Tue, May 01, 2012
Astronaut John Glenn Among The Honorees This Year
President Barack Obama has named thirteen recipients of the Presidential Medal of Freedom. The Medal of Freedom is the Nation’s highest civilian honor, presented to individuals who have made especially meritorious contributions to the security or national interests of the United States, to world peace, or to cultural or other significant public or private endeavors. The awards will be presented at the White House in late spring.
President Obama said, “These extraordinary honorees come from different backgrounds and different walks of life, but each of them has made a lasting contribution to the life of our Nation. They’ve challenged us, they’ve inspired us, and they’ve made the world a better place. I look forward to recognizing them with this award.”
Among those to be honored is Former Senator and Astronaut John Glenn, a former United States Marine Corps pilot, astronaut, and United States Senator. In 1962, he was the third American in space and the first American to orbit the Earth. After retiring from the Marine Corps, Glenn was elected to the U.S. Senate in Ohio in 1974. He was an architect and sponsor of the 1978 Nonproliferation Act and served as Chairman of the Senate Government Affairs committee from 1987 until 1995. In 1998, Glenn became the oldest person to visit space at the age of 77. He retired from the Senate in 1999. Glenn is a recipient of the Congressional Gold Medal and the Congressional Space Medal of Honor.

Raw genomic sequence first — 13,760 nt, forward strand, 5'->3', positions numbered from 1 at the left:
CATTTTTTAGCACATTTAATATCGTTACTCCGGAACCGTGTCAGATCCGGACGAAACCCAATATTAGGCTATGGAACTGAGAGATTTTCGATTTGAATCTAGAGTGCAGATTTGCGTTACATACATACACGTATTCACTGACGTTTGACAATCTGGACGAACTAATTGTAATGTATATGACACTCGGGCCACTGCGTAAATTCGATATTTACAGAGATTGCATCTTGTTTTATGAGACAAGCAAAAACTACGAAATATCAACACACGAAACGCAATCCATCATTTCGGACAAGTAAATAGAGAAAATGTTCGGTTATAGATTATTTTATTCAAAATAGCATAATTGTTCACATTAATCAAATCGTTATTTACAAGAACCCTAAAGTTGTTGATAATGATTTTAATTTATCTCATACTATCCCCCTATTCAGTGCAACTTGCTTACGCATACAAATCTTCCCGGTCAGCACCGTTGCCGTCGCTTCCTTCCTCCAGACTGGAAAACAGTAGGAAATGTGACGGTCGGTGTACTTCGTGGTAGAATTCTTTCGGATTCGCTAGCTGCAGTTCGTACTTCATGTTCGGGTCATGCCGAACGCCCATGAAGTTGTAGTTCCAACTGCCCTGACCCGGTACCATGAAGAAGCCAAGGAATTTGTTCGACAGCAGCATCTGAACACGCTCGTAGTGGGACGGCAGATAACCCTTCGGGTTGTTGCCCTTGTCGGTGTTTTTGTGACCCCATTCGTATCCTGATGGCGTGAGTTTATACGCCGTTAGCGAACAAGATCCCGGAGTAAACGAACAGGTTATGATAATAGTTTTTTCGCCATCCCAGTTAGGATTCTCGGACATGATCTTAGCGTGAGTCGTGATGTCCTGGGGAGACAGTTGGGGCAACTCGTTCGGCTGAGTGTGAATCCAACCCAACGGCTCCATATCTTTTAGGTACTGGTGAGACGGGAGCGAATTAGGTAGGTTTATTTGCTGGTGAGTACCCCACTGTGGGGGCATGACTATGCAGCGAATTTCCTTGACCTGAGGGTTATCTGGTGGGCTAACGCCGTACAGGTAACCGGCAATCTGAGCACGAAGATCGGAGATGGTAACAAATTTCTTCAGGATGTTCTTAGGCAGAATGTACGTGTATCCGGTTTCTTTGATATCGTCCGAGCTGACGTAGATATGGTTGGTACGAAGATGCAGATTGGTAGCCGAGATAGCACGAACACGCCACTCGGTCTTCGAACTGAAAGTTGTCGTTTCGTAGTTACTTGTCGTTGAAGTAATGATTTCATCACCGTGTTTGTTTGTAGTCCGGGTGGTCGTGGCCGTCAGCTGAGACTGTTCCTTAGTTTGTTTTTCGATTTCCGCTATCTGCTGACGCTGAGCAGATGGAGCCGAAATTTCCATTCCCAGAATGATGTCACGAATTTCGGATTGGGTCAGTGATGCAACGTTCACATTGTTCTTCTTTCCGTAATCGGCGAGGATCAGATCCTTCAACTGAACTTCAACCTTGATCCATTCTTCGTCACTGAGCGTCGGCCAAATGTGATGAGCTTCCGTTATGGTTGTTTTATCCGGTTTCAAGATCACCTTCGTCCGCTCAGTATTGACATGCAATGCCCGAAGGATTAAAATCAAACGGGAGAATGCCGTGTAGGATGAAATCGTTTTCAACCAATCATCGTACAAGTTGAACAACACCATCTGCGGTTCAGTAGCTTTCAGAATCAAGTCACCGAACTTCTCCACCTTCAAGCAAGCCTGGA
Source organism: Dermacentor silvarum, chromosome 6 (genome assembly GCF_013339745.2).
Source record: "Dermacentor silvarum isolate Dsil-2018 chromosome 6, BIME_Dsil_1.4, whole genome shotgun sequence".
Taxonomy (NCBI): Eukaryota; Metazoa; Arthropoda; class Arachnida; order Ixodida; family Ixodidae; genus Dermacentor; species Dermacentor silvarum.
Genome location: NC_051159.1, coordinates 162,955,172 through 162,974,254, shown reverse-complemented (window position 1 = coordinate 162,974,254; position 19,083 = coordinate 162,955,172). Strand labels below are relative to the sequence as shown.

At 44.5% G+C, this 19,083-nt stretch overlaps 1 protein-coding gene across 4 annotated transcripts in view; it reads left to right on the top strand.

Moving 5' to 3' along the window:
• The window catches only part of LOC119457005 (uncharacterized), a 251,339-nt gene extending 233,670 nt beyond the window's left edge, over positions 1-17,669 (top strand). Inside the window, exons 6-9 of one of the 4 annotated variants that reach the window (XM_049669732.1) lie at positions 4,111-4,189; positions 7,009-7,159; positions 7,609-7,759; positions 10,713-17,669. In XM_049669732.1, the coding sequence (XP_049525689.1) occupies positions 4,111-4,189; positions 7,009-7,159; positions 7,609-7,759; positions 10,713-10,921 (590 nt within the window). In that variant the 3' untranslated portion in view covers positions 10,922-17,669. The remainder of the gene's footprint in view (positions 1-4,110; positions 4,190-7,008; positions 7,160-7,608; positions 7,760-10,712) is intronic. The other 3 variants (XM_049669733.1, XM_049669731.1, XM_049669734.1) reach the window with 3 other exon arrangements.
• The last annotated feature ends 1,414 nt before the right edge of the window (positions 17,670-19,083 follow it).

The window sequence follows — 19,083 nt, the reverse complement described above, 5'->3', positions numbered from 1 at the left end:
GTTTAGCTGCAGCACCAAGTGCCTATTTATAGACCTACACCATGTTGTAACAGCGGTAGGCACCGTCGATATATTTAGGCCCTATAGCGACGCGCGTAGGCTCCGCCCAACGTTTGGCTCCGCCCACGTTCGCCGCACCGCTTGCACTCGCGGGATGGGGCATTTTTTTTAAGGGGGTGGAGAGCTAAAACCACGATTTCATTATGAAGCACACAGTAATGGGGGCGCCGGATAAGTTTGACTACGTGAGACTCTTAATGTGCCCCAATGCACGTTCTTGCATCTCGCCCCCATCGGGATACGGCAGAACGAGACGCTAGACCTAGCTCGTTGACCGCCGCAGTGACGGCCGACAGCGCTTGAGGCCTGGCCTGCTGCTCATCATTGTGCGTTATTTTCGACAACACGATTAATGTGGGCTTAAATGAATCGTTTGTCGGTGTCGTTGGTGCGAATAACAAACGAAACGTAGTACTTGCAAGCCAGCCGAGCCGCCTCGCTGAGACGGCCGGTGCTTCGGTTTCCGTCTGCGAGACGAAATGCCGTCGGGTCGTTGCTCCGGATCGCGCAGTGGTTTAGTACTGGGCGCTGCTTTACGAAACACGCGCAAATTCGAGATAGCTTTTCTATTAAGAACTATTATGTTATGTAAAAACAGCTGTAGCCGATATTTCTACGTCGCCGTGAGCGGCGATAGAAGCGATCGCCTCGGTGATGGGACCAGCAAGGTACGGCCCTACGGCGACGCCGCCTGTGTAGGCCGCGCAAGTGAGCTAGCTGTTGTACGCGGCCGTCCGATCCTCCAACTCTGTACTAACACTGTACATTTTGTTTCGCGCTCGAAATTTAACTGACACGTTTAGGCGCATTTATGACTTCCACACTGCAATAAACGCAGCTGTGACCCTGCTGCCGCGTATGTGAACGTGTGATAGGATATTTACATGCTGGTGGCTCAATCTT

"NASA sends its warmest congratulations to Sen. John Glenn on being named a recipient of the Presidential Medal of Freedom. Both of John's historic missions to space personified America's dreams and what we believed we could be," said NASA Administrator Charles Bolden. "Just as President Obama has set us on a course to explore farther destinations in the solar system, John Glenn helped this nation forge a path to a brighter future with greater capabilities. We will build on his achievements to remain the world's space leader for generations to come." (NASA image John Glenn boards Friendship 7)
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